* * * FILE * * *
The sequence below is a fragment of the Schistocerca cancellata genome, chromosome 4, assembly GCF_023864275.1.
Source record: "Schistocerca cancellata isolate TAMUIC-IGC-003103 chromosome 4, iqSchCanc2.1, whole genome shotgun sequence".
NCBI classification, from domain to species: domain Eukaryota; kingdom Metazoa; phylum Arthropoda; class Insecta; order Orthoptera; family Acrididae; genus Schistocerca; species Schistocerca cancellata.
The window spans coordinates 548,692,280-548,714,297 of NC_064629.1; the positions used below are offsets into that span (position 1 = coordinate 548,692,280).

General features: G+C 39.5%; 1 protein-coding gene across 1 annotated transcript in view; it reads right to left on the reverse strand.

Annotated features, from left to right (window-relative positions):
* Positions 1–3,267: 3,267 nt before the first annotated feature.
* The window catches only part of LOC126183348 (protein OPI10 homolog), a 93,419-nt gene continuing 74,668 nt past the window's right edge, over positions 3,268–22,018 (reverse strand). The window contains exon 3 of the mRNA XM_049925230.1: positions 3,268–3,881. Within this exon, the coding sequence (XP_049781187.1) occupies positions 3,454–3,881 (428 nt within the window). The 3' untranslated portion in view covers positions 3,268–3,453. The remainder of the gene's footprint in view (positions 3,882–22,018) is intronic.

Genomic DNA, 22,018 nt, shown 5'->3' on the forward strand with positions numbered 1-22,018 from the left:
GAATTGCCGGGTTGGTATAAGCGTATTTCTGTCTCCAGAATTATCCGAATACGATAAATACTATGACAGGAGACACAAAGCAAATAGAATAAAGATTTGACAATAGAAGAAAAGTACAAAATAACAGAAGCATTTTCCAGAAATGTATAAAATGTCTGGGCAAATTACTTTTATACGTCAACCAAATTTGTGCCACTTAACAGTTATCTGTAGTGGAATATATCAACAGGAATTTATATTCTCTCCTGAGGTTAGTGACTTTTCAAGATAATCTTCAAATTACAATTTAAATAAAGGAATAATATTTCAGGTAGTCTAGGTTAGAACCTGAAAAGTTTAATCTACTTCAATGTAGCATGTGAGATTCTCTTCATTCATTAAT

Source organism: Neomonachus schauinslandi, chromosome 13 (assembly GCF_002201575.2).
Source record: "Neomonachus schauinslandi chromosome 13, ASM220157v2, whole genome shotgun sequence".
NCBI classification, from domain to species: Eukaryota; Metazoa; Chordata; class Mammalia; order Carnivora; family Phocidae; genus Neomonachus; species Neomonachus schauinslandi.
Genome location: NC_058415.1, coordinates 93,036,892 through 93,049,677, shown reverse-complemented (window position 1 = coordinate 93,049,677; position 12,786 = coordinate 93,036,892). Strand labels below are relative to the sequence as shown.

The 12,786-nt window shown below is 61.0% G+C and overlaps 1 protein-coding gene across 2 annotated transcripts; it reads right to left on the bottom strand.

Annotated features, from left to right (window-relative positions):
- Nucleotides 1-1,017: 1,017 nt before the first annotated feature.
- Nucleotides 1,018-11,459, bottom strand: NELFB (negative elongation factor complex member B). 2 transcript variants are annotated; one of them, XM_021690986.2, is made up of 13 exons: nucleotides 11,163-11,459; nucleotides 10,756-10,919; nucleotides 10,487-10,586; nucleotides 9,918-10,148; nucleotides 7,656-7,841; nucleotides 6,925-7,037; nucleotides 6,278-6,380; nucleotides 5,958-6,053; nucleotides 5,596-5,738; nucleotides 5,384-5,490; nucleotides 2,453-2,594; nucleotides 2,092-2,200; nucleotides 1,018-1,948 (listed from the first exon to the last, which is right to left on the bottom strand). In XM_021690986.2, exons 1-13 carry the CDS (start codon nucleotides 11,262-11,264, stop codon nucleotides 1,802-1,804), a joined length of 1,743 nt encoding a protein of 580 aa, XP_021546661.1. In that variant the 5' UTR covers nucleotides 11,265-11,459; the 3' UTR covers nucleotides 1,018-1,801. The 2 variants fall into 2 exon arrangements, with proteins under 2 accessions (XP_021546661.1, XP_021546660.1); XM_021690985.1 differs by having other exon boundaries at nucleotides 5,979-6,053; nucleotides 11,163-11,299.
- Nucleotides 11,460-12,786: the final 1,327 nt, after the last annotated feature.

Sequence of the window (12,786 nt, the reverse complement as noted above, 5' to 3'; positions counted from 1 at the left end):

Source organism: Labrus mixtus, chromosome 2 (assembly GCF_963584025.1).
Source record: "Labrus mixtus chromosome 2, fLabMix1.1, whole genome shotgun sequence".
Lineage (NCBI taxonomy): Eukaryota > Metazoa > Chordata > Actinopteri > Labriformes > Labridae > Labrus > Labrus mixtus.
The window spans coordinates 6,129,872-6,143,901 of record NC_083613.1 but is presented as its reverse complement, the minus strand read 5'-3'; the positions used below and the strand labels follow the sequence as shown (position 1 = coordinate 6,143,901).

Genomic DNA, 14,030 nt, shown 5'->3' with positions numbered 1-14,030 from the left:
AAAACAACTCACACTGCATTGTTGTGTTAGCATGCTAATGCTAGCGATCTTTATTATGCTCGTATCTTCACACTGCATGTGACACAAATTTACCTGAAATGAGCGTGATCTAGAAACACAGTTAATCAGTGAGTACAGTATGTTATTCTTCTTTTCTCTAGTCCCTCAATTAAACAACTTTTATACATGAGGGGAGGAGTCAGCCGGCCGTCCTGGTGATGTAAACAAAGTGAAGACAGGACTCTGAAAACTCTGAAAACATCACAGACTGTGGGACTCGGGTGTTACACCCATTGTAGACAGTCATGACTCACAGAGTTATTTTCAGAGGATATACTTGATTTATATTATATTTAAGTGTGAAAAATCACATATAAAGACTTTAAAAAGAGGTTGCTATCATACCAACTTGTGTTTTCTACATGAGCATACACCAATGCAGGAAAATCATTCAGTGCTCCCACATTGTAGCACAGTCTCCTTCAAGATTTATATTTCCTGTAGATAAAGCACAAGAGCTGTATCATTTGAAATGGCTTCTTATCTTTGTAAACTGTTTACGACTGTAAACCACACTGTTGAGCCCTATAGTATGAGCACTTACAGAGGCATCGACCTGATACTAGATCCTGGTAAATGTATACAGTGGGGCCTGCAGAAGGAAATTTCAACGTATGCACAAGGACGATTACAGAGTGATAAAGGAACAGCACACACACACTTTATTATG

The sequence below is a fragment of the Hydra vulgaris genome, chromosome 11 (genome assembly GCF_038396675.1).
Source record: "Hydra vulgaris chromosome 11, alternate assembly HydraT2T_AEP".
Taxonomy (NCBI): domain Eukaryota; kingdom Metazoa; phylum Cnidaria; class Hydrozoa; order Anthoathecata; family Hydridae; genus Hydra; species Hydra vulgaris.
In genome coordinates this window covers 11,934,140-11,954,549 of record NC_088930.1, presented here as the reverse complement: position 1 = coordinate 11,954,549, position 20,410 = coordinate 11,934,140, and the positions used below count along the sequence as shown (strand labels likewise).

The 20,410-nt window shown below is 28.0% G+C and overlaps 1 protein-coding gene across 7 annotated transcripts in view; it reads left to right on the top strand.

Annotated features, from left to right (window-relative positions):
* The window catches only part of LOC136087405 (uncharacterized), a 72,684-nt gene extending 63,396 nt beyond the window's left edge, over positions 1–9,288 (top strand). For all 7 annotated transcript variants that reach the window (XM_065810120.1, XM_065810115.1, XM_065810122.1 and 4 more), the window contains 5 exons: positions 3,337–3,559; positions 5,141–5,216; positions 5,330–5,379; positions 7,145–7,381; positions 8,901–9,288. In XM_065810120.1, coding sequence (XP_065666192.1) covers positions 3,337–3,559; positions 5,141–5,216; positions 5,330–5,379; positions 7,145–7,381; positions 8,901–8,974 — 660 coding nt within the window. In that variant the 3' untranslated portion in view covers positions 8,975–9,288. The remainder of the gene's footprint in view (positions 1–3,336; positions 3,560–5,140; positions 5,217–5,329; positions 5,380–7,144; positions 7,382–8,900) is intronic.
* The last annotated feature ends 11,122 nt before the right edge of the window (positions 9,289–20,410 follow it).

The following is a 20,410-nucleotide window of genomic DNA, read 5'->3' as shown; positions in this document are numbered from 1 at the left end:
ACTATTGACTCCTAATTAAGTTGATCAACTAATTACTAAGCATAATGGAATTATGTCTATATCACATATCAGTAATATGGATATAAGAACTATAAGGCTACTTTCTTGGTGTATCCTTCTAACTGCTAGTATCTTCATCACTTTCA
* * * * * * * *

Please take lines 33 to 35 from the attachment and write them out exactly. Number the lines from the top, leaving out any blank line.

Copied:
* The window catches only part of LOC136087405 (uncharacterized), a 72,684-nt gene extending 63,396 nt beyond the window's left edge, over positions 1–9,288 (top strand). For all 7 annotated transcript variants that reach the window (XM_065810120.1, XM_065810115.1, XM_065810122.1 and 4 more), the window contains 5 exons: positions 3,337–3,559; positions 5,141–5,216; positions 5,330–5,379; positions 7,145–7,381; positions 8,901–9,288. In XM_065810120.1, coding sequence (XP_065666192.1) covers positions 3,337–3,559; positions 5,141–5,216; positions 5,330–5,379; positions 7,145–7,381; positions 8,901–8,974 — 660 coding nt within the window. In that variant the 3' untranslated portion in view covers positions 8,975–9,288. The remainder of the gene's footprint in view (positions 1–3,336; positions 3,560–5,140; positions 5,217–5,329; positions 5,380–7,144; positions 7,382–8,900) is intronic.
* The last annotated feature ends 11,122 nt before the right edge of the window (positions 9,289–20,410 follow it).

The following is a 20,410-nucleotide window of genomic DNA, read 5'->3' as shown; positions in this document are numbered from 1 at the left end: